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LONDON, England (CNN) -- Fast cars, big bucks, and outrageous comments. Those are the associations usually made with Bernie Ecclestone. But there's more to the Formula One maestro than that -- he's a real family man. And he prides himself on fair play and says his word is always good.
CNN's Todd Benjamin caught up with him at his London headquarters and started by asking him how he accounts for Formula One's huge following.
Benjamin: Formula One, watched by some 580 million people worldwide last year, what do you think the big appeal of it is?
Ecclestone: I wish I knew, it's one of these things, I suppose it's a bit of showbiz, bit of glamour, bit of excitement, people like a little bit of danger. So I suppose all those things wrapped into one is Formula One.
Benjamin: And what do you think makes a good entrepreneur, because obviously you've been very successful?
Ecclestone: I expect you need to be a little bit courageous and like most very successful people, well not that I'm very successful, but most very successful business people have been lucky, including me.
Benjamin: What advice would you give to anyone who wants to go into business?
Ecclestone: Well know what you want to do and what you're trying to achieve and be prepared to take a few risks and work hard. I think it's as simple as that.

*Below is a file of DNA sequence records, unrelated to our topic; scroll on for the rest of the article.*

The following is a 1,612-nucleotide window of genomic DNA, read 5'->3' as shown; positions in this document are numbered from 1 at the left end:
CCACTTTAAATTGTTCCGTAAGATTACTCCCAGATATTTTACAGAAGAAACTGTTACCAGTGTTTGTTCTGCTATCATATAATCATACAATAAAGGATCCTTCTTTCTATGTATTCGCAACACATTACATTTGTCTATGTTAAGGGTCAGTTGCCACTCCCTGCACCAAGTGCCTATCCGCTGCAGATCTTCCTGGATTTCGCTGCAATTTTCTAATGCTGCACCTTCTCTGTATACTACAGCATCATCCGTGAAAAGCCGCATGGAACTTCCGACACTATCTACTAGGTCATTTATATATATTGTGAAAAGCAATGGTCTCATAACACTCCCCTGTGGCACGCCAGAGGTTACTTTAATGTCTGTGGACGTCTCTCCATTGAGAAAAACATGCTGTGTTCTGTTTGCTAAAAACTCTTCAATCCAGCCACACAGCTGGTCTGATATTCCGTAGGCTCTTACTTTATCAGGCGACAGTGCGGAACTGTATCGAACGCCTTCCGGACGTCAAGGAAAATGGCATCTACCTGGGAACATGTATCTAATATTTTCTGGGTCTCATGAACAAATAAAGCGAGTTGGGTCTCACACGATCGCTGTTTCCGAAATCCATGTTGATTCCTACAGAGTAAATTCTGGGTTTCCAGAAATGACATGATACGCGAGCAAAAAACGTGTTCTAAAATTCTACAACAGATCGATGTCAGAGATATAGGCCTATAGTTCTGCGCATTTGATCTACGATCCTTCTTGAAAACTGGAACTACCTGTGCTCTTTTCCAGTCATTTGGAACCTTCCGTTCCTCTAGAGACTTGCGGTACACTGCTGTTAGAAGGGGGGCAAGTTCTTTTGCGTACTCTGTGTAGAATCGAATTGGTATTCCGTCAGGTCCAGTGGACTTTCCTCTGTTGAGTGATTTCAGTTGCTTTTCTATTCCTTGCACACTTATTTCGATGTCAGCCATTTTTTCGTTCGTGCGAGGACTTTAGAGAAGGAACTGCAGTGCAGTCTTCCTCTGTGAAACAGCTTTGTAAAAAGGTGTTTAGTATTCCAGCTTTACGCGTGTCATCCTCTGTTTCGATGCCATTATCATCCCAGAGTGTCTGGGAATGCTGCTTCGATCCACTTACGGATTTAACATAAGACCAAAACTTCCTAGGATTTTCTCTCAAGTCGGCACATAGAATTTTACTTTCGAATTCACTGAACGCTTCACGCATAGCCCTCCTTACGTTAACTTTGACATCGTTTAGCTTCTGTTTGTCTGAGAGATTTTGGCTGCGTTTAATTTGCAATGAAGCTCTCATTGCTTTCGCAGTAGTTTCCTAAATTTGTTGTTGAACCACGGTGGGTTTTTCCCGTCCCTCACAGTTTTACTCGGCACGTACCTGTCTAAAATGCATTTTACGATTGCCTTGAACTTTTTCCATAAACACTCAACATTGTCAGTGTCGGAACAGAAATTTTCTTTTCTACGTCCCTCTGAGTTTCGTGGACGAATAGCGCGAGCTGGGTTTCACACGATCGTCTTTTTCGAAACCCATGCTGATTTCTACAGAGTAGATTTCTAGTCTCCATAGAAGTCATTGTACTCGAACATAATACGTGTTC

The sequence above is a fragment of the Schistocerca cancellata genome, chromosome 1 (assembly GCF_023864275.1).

Benjamin: Someone once described you as a friendly dictator.
Ecclestone: I don't know about the friendly part! (laughing) No, I'm a good friend and a bad enemy.
Benjamin: And what makes you a good friend?
Ecclestone: Well people in trouble would come to me and I look after people and have done for a long, long time. I see other people, whatever, not necessarily just for money, I try to be helpful if I can.
Benjamin: Biggest misunderstanding about you?
Ecclestone: I don't know and don't care.
Benjamin: And how does one become your enemy?
Ecclestone: Aggravating me first thing in the morning I suppose, something like that.
Benjamin: But you're very soft spoken?
Ecclestone: Yeah, but it's nothing, it doesn't mean you're a soft ... I don't know I try not to offend people unless it's really necessary.
Benjamin: Is business less fun than it used to be?
Ecclestone: I'm a handshake guy, unfortunately we're living with lawyers all the time now, but I like to feel I've done a deal and that's it, for better or worse I stand by it. If it's bad for me I still stick by it and I expect other people to do the same. And it used to be like that, years ago, but gradually now lawyers and accountants are taking over, so the poor CEO is sort of in their hands, they may make agreements then they have to get them cleared. That's what I think is difficult now.
Benjamin: I want to talk a little bit about your upbringing, because you left school at 16. As a young boy you were delivering papers, 2 paper routes at 5 in the morning. Your father was a skipper of a fishing trawler. Where do you think your drive came from?
Ecclestone: I really don't know. Because obviously my father wasn't in business, nor my mother, so I don't really know.
Benjamin: Do you just love the buzz of it?
Ecclestone: I don't know how it happened, how it started, but I was always trading something, when I was at school I was dealing with something. I used to, during the war when you couldn't get things, cakes and things, I used to get up in the morning and go to a baker's shop near the school with a suitcase, fill it up with cakes or whatever and buns and then sell it in the break at school. So it's always been like that with me.
Benjamin: But now the stakes of course are much higher.
Ecclestone: Yeah, same things, same buns and cakes, different figures, yes.